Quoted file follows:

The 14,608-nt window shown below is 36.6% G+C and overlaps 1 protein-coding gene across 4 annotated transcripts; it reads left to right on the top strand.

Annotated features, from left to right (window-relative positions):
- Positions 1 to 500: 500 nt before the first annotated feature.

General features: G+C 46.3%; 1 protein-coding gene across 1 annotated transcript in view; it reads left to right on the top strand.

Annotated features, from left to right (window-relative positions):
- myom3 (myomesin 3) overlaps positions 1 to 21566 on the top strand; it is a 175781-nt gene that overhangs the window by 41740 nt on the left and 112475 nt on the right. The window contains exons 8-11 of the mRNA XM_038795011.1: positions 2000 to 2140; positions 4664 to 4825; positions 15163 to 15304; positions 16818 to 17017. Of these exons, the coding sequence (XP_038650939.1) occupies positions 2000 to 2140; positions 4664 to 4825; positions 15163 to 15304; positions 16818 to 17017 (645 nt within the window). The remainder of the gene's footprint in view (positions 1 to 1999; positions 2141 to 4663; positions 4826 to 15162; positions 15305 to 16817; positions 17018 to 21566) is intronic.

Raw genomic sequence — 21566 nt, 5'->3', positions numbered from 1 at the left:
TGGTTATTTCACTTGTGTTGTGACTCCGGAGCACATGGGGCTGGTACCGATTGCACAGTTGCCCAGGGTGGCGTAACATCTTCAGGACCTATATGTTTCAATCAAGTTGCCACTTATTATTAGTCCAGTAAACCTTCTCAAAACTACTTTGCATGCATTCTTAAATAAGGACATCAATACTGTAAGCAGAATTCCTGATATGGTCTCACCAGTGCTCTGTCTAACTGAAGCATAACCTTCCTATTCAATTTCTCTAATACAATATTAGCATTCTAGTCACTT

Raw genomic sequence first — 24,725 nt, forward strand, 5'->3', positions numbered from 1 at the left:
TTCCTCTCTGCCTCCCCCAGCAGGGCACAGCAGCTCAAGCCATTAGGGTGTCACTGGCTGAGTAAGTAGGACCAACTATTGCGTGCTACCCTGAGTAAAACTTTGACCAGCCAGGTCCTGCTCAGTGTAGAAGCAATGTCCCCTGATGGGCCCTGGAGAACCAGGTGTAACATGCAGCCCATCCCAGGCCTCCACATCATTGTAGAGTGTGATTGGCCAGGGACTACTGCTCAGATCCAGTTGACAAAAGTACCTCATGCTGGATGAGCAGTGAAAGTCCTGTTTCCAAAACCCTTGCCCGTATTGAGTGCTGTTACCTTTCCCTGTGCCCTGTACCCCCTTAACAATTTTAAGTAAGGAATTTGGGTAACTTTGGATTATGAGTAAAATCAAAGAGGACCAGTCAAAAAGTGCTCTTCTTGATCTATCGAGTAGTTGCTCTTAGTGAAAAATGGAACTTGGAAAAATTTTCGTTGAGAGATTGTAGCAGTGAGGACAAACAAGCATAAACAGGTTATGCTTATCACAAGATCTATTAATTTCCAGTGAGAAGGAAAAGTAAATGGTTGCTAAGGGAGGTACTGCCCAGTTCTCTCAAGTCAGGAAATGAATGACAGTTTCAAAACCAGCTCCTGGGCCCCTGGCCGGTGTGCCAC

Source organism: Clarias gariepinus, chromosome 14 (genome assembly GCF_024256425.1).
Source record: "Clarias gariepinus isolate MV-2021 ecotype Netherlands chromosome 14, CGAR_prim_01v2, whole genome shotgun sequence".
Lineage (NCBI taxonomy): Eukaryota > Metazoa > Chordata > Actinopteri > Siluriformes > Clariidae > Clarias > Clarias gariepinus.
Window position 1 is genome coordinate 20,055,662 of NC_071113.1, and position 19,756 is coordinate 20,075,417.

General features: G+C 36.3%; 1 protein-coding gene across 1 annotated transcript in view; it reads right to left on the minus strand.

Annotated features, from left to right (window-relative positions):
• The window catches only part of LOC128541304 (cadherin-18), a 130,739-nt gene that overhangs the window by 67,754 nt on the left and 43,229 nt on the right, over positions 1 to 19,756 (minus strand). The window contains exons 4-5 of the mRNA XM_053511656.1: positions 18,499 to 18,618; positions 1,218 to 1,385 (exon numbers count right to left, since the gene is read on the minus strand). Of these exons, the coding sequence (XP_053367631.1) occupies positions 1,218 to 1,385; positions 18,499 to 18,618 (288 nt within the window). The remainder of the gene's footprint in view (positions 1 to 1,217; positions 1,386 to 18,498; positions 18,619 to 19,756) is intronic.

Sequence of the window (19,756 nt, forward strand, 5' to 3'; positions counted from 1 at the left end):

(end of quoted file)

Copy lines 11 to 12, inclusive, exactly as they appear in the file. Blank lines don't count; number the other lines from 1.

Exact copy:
Source organism: Clarias gariepinus, chromosome 14 (genome assembly GCF_024256425.1).
Source record: "Clarias gariepinus isolate MV-2021 ecotype Netherlands chromosome 14, CGAR_prim_01v2, whole genome shotgun sequence".